What Medicare Options Are Right for You?

If you qualify for Medicare, some of the choices you need to think about include:

  • Whether you want Original Medicare or a Medicare Advantage plan.
  • If you want Original Medicare, which Part D prescription drug plan to sign up for (if any), whether to decline Part B, and whether to sign up for a Medigap (Medicare Supplemental Insurance) policy.
  • If you want Medicare Advantage, which plan to choose.

People make these choices when Medicare coverage starts, but can change their minds and their Medicare coverage at certain times.

Comparing Original Medicare and Medicare Advantage

To understand what Medicare options are right for you, it’s important to get a sense of how Original Medicare and Medicare Advantage work.

Note: Medicare Advantage is sometimes called Medicare Part C.

With Original Medicare:
  • Part A helps pay for hospitalization. Most people do not pay a monthly premium for Part A.
  • Part B helps pay for outpatient medical care, like when you go to the doctor’s office. Most people pay a $174.70 monthly premium for Part B (or a bit less).
  • Private Part D plans help pay for prescription drugs for people with Original Medicare coverage. You have to pay an extra monthly premium for Part D and the amount depends on which Part D plan you get.
  • Private Medigap policies cover some expenses that Original Medicare doesn't cover. You have to pay an extra monthly premium for these policies, also called Medicare Supplement Insurance.
  • You can visit any doctor or hospital who accepts Medicare payments.
With Medicare Advantage:
  • A private company offers a policy that combines the benefits offered by Part A, Part B, Part D, and Medigap policies into a single plan.
  • There are many plans to choose from in most counties.
  • The exact benefits and the cost of those benefits depend on the plan you choose.
  • You may be restricted to certain hospitals or networks of doctors.
  • There is a $8,850 out-of-pocket maximum each year for expenses besides the premium.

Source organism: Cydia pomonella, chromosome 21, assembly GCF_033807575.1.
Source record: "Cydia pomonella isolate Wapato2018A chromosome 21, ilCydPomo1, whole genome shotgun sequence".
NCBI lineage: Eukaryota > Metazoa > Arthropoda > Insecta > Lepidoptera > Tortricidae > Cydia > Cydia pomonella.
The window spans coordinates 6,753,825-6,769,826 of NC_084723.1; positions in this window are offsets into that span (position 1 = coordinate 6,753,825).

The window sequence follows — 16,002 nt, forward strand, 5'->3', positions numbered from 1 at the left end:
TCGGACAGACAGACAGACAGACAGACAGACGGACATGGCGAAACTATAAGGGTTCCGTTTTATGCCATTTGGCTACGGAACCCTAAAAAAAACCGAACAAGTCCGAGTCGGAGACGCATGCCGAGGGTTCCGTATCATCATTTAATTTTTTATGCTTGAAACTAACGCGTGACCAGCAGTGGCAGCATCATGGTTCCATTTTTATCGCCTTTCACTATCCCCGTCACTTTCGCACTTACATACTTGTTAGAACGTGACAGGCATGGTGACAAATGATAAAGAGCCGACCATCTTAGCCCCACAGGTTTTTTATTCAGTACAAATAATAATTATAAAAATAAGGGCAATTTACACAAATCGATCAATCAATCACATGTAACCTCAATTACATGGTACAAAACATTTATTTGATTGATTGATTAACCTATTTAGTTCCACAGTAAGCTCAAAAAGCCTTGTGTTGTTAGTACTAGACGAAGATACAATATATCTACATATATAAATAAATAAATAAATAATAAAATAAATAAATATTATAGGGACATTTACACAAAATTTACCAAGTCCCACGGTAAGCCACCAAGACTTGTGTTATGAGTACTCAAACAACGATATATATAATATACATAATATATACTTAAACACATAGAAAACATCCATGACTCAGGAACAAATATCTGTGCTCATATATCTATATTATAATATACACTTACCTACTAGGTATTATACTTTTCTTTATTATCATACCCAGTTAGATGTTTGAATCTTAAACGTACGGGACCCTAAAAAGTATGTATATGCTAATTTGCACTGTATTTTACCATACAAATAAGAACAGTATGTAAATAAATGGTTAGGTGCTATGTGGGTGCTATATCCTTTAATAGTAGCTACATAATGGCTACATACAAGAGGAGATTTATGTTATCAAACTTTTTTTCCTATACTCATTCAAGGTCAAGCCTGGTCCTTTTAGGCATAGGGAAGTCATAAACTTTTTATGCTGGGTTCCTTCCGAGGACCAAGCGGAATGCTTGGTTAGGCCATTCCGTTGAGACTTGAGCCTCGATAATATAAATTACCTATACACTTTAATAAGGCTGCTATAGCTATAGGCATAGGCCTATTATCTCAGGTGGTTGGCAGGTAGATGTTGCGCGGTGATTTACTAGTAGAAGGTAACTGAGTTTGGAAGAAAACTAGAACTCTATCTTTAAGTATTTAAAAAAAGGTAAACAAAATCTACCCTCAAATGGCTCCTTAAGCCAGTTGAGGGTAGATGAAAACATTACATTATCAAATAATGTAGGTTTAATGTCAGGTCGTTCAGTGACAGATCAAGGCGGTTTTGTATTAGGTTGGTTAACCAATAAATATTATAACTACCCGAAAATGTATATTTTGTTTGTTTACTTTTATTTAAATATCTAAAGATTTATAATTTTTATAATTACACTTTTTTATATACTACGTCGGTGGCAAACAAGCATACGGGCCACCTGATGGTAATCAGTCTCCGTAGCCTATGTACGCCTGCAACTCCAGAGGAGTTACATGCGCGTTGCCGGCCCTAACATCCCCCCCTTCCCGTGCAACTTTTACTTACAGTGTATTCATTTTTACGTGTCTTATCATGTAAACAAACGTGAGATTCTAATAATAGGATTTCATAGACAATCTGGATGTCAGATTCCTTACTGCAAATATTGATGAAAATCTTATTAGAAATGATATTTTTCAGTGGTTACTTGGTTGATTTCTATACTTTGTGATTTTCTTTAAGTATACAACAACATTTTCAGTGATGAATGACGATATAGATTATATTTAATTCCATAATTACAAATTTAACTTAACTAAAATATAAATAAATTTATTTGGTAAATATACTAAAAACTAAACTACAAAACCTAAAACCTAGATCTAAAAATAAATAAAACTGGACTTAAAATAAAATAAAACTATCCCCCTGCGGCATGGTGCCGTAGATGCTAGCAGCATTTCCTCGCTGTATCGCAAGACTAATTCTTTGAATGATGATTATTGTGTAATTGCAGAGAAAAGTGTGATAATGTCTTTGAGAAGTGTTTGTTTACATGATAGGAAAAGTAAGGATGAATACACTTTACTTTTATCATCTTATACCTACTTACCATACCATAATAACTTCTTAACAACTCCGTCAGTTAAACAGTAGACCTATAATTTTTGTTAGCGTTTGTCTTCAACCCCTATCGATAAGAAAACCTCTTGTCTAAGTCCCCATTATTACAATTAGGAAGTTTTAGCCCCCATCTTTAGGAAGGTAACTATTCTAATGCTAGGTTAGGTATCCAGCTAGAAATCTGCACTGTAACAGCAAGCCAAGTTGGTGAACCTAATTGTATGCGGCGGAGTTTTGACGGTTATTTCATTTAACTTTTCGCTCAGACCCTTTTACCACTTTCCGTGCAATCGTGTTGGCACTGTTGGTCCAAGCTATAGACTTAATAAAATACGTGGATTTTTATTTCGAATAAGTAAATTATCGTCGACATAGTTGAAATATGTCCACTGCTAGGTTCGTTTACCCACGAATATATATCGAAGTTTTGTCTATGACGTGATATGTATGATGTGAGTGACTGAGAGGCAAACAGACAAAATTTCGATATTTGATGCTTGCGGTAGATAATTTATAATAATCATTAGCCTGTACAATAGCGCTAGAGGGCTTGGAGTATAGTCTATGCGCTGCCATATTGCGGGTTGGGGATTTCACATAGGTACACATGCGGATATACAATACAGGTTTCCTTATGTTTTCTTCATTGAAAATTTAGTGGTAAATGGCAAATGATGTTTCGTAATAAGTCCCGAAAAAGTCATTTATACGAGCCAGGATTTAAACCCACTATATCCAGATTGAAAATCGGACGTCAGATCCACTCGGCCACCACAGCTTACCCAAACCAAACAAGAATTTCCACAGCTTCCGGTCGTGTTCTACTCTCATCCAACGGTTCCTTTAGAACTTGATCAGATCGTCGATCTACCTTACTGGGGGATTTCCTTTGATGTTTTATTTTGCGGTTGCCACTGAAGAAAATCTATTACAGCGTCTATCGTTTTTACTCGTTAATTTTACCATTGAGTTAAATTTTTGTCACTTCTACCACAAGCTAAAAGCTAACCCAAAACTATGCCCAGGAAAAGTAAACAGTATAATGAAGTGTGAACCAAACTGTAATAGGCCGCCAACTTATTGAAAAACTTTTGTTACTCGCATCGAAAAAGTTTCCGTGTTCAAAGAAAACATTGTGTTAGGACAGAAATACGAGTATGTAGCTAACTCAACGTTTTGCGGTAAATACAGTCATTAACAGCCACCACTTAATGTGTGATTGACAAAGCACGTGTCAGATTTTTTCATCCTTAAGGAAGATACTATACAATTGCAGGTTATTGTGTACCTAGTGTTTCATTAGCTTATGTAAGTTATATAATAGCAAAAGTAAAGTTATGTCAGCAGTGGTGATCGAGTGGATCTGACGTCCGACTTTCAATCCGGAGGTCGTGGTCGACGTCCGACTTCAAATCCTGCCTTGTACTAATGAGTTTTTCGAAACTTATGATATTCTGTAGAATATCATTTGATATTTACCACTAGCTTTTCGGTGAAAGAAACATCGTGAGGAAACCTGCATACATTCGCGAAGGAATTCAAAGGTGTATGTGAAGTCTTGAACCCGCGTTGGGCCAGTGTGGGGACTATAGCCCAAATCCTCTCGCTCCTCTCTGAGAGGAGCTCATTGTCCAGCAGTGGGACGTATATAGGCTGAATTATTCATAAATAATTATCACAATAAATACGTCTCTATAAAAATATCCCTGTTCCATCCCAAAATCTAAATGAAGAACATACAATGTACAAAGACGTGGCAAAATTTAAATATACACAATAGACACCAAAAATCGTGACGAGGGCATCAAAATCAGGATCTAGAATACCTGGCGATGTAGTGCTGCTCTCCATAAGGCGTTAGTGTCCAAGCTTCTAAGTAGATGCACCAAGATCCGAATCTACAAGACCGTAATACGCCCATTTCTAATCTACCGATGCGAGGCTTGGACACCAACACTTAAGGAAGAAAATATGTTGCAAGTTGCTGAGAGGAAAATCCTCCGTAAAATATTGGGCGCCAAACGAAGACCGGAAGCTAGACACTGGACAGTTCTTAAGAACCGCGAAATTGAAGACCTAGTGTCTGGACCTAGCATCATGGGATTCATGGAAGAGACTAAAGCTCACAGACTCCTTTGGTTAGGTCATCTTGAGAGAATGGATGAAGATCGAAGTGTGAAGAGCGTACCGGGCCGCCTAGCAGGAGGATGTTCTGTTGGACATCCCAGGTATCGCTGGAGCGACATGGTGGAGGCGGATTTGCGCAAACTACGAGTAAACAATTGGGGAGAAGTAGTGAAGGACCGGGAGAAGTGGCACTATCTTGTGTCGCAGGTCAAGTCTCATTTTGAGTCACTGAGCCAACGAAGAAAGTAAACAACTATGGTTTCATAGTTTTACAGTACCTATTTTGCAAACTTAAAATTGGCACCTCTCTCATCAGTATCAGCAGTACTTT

Summary of Differences

Original Medicare

Medicare Advantage

Run by

The federal government

Private companies

Medical providers

Any who accept Medicare

May be a limited provider network


Based on Medicare’s rules

Depends on the plan; has a $8,850 annual out-of-pocket maximum

Services covered

Everything Part A and Part B cover

At least everything Original Medicare covers

Additional Benefits

Not included

May be included with plan

Drug Coverage

With a separate Part D policy

May be included with plan or through a separate Part D policy


More service providers to choose from

Usually lower cost

The bottom line: Both Original Medicare and Medicare Advantage have advantages and are good ways to get Medicare benefits. In California, 48% of Medicare beneficiaries choose Original Medicare and 52% choose Medicare Advantage.

How Other Coverage Can Affect Your Medicare Choices

Having another form of health coverage, such as employer-sponsored coverage or Medi-Cal, is one of the biggest factors that can affect how you should get Medicare. Answer these questions to see how they might affect your Medicare choices.

If you need to talk with someone about these questions, call the Health Insurance Counseling & Advocacy Program (HICAP) at 1-800-434-0222.

Do You Have Private Coverage That Covers What Parts B and D Cover?

If you get employer-sponsored coverage that covers what Medicare Parts B and D cover, you may want to opt out of Parts B and D, so that you don’t have to pay their premiums. (You still have Part A coverage, which usually has no premium.)

However, you might have to pay monthly penalties if you opt out and want Parts B and D later:

  • For Medicare Part B, you can only opt out without paying penalties later if you have an employer-sponsored insurance policy. If you do, make sure to check with your employer or insurer whether it's safe for you to opt out of Part B.